Stars are composed primarily of hydrogen and helium gases. They vary dramatically in size, luminosity and temperature, and live for billions of years, transitioning through several stages. Our own sun is a typical star, one of hundreds of billions that litter the Milky Way.
Stars are born in great galactic “nurseries” called nebulae, a Latin word that means cloud. Nebulae are dense clouds of dust and gas that can give rise to hundreds of stars. In some regions of a nebula, gas and dust will gather together as clumps. A new star arises when one of these clumps accumulates so much mass that it collapses under the force of its own gravity. The increased density of the condensing cloud causes its temperature to rise significantly. Eventually, the temperature becomes so high that nuclear fusion occurs, forming an “infant” star called a protostar.
Main Sequence Stars
Once a protostar has gathered enough mass from the surrounding gas and dust clouds, it becomes a main sequence star. Main sequence stars fuse hydrogen atoms together to create helium in a process known as nuclear fusion. Stars can exist in this stage for billions of years. Our sun is currently in its main sequence stage.
A star’s luminosity depends heavily upon its mass. The more massive a main sequence star, the more luminosity it will exhibit. The color of a main sequence star is an indication of the star’s temperature. Hotter stars will appear blue or white and cooler stars appear red or orange. The mass of a star will also influence its lifespan. The more mass a star has, the shorter its lifespan will be.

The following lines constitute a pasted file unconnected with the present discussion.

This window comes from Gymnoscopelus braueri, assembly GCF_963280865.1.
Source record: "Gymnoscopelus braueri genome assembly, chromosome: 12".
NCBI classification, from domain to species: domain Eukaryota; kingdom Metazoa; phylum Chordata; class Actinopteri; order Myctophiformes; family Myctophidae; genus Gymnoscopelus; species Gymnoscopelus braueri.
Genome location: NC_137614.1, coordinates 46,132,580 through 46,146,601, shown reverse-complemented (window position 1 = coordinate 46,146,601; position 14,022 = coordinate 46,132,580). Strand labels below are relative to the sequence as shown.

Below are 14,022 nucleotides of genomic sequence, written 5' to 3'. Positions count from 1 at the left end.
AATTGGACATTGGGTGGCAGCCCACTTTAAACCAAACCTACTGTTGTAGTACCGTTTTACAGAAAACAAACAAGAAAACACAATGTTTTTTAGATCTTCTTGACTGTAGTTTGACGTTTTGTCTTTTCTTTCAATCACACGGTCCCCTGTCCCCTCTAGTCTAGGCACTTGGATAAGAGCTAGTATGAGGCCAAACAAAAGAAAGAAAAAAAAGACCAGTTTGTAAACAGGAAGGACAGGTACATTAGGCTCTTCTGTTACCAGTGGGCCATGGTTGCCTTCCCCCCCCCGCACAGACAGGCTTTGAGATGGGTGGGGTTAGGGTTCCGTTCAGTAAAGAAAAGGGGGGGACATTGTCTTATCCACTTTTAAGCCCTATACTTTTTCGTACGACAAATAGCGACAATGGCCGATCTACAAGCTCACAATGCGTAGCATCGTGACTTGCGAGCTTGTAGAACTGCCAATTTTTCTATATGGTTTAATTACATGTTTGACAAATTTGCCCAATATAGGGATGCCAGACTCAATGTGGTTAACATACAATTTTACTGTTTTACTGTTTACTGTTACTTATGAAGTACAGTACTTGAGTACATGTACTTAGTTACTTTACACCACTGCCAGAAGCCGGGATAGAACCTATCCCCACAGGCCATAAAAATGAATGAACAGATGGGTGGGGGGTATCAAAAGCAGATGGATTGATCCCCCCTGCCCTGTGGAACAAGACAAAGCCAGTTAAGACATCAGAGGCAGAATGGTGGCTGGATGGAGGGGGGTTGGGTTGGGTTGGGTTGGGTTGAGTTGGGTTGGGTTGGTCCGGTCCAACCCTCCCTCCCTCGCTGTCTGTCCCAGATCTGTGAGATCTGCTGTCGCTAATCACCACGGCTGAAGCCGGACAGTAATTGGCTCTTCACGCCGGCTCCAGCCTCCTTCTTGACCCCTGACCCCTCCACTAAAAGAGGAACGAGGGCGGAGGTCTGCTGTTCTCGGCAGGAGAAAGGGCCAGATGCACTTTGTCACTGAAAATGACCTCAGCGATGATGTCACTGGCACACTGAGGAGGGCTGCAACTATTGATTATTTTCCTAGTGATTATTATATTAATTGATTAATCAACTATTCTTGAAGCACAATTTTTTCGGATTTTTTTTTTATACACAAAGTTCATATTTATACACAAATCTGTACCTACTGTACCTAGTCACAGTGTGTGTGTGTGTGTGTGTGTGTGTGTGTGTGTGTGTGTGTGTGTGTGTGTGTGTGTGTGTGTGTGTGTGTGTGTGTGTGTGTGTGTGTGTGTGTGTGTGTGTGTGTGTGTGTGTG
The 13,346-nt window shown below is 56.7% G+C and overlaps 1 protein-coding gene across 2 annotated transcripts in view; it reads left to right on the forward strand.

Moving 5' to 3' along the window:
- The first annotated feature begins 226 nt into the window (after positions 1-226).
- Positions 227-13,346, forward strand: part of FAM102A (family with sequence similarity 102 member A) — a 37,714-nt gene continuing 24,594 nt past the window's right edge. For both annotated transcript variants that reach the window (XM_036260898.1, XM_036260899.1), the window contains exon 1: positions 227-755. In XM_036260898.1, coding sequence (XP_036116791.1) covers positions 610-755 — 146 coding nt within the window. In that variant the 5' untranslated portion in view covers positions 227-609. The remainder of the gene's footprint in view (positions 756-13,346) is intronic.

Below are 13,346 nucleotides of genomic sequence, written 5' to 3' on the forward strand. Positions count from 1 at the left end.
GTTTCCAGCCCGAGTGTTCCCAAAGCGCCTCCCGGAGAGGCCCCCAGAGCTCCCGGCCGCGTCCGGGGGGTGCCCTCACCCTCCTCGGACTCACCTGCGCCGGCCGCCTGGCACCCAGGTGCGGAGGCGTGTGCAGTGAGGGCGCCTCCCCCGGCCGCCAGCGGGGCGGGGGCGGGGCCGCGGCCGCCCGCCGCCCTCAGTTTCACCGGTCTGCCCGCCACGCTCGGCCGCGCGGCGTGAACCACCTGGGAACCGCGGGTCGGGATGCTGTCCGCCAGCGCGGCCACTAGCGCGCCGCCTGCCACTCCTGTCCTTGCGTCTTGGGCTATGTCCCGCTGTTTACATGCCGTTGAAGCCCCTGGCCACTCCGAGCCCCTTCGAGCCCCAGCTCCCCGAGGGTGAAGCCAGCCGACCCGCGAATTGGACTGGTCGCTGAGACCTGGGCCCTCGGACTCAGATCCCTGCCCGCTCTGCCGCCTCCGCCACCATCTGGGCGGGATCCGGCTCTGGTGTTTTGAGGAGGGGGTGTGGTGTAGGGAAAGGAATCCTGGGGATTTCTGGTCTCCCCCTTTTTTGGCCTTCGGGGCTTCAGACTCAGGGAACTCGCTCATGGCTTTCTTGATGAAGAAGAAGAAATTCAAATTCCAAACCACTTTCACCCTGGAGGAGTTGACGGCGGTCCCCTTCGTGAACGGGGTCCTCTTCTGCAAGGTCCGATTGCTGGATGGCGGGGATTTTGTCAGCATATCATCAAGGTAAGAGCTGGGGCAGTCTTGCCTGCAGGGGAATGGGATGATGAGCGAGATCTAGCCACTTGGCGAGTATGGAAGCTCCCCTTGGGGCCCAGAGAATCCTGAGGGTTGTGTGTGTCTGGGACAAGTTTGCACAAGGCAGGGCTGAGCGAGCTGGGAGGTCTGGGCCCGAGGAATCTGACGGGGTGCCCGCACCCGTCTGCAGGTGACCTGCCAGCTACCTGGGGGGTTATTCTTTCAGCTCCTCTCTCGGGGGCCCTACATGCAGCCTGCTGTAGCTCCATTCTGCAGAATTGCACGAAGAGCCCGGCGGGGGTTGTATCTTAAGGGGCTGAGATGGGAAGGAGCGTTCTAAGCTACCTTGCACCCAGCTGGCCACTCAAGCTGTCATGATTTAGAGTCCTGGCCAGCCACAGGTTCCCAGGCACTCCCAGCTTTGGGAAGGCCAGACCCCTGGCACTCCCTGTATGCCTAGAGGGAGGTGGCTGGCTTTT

After burning for billions of years, a main sequence star will eventually exhaust its fuel supply as the majority of its hydrogen is converted into helium through nuclear fusion. The excess helium will then cause the star’s temperature to increase. When this occurs, the star will expand to become a red giant.
Red giants are bright red in color. They are also larger and much more luminous than main sequence stars. As the red giant’s core continues to collapse under the force of gravity, it will become dense enough to convert its remaining supply of helium into carbon. This occurs over an approximately 100 million year period, until it is time for the star to die. Just as mass will dictate the luminosity of a star, it also will determine the manner of a star’s death.
Main sequence stars that have lower masses ultimately become white dwarfs. Once a red giant has burned through its helium supply, the star will lose mass. Its remaining core of carbon will continue to cool and decrease in luminosity over billions of years until it becomes a white dwarf. Eventually, the white dwarf star will cease to produce energy altogether and darken to become a black dwarf. White dwarf stars are smaller, denser and less luminous than red giant stars. The density of white dwarf stars is so great that a mere spoon of white dwarf material would weigh several tons.
Main sequence stars that have higher massive are destined to die in dramatic and violent explosions called supernovas. Once these stars have burned through their supply of helium, the remaining carbon core is eventually converted into iron. This iron core will then collapse under its own weight until it reaches a point where matter begins to bounce off of its surface. When this happens, a massive explosion occurs that will generate a brilliant flash of light that equals the luminosity of an entire galaxy of stars. During some supernova explosions, protons and electrons will combine to form neutrons. This in turn leads to the formation of extremely dense stars called neutron stars.
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